Bretton Woods

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As this assignment’s purpose is to provide a comprehensive perspective on the changes to the global financial system brought about by the introduction of the Bretton Woods exchange rates framework, it is necessary to dwell on the specific effects and changes to status quo resulting from the Bretton Woods system. This section will deal with this subject focusing on the fluctuations in the leading currencies’ exchange rates after Bretton Woods, while situating these changes within the greater geo-economic perspective.

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The 1930s economic debacle was widely believed to be caused by the excessive fluctuations in the leading global currencies that disabled the proper functioning of the world trade system and led to the growing protectionism and trade wars (Eichengreen & Irwin, 1995). The emergence of currency blocs, i.e. the British Commonwealth ‘Sterling Bloc’, the Central European Reichsmark bloc, etc., brought about the combination of the steady exchange rate within each of these blocs with the rampant fluctuations of inter-block exchange rates. Consequently, the world trade flows in this period were characterized by intense instability.

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Thus, it would be understandable that one of the primary objectives of the establishment of the Bretton Woods fixed exchange rates system was to ensure that the inter-war era-style currency wars and chaotic exchange rates fluctuations would never occur again. To this end, the general fixation of the convertible global currencies to the U.S. dollar was carried out, with the latter’s exchange rate being basically tied to the U.S. gold reserves. While this measure undoubtedly led to greater exchange rate stability, it was predicated upon the assumption of the U.S. mastery of its gold reserve; hence, the system would unravel if the U.S. dollars’ exchange rate can no longer be guaranteed by its gold.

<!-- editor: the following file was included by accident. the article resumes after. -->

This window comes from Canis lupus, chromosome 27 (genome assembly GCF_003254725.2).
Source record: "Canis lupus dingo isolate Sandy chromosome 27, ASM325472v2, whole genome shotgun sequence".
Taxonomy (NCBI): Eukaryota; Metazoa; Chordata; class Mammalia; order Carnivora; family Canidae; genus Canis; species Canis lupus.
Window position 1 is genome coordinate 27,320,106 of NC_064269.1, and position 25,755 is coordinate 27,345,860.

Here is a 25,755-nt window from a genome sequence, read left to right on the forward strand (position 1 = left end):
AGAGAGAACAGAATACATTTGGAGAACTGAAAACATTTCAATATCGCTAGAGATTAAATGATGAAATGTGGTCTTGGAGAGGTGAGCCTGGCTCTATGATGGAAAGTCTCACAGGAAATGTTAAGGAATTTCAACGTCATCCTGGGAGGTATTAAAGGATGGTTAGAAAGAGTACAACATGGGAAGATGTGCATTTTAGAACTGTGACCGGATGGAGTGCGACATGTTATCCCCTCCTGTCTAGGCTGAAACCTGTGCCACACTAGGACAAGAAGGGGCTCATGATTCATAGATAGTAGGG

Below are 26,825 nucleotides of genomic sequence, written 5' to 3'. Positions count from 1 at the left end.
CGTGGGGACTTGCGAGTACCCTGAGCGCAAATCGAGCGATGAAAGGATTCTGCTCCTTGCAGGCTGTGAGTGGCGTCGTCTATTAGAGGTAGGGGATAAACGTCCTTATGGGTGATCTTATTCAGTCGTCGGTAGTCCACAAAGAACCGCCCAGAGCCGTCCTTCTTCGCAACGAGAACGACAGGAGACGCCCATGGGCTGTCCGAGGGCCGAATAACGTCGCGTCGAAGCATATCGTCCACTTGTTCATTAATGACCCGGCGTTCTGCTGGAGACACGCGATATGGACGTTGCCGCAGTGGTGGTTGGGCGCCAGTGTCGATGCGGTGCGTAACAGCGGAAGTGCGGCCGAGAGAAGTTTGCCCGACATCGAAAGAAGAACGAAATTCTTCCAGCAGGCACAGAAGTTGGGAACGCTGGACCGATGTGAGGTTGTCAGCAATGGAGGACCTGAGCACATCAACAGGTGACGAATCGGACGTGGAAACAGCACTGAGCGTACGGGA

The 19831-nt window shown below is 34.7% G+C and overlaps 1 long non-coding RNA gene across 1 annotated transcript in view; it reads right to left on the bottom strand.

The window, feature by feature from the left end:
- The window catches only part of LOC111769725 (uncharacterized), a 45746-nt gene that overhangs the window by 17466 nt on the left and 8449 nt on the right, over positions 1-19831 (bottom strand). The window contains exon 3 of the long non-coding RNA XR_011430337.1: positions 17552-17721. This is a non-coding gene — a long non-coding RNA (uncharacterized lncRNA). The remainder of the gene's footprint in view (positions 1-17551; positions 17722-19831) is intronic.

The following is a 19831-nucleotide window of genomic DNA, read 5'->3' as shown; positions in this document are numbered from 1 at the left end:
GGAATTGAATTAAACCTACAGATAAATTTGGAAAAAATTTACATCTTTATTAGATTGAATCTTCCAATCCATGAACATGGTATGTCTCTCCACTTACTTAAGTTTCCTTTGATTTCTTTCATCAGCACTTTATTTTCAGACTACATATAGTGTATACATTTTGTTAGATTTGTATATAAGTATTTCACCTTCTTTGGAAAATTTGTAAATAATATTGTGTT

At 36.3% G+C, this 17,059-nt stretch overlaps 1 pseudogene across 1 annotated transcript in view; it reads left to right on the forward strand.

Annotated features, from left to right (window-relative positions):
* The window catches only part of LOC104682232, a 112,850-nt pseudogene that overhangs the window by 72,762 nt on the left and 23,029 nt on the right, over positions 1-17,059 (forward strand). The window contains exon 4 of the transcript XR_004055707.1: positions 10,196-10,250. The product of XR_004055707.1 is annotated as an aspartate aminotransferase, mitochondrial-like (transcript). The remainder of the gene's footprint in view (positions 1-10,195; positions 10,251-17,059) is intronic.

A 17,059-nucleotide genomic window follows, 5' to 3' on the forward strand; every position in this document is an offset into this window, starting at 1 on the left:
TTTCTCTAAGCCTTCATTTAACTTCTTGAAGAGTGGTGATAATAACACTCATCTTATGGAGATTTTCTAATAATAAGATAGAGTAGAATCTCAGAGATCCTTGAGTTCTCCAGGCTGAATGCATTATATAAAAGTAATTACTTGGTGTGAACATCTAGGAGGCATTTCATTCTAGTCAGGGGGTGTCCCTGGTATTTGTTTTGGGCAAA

Eventually, the economic maladies caused by the war in Vietnam, as well as the growing awareness of economic imbalances between the USA and the new economic powers of West Germany and Japan, forced the global financial markets to reflect this disparity by the skyrocketing price of gold in 1970-1971. These developments led U.S. President Richard Nixon to announce the effective termination of the U.S. dollar-to-gold convertibility, as well as the Bretton Woods exchange rate system itself. The flexible exchange rates were once again the dominant feature of international financial system.

Hence, the history of the Bretton Woods fixed exchange rates system demonstrated that the prolonged maintenance of the currency status quo based upon the single currency’s gold convertibility would be scarcely possible within the context of the rapid shifts of the global economy’s balance of powers. While the USA might be a winner at the early stages of the Bretton Woods system’s existence, it was gradually losing its gold reserves’ dominance to the benefit of West Germany and Japan after the mid 1950s, culminating in the 1971 ‘Nixon Shock’. Therefore, the history of the Bretton Woods system exposes the inherent limitations of any attempts at forging the ‘eternal’ international financial order into existence.

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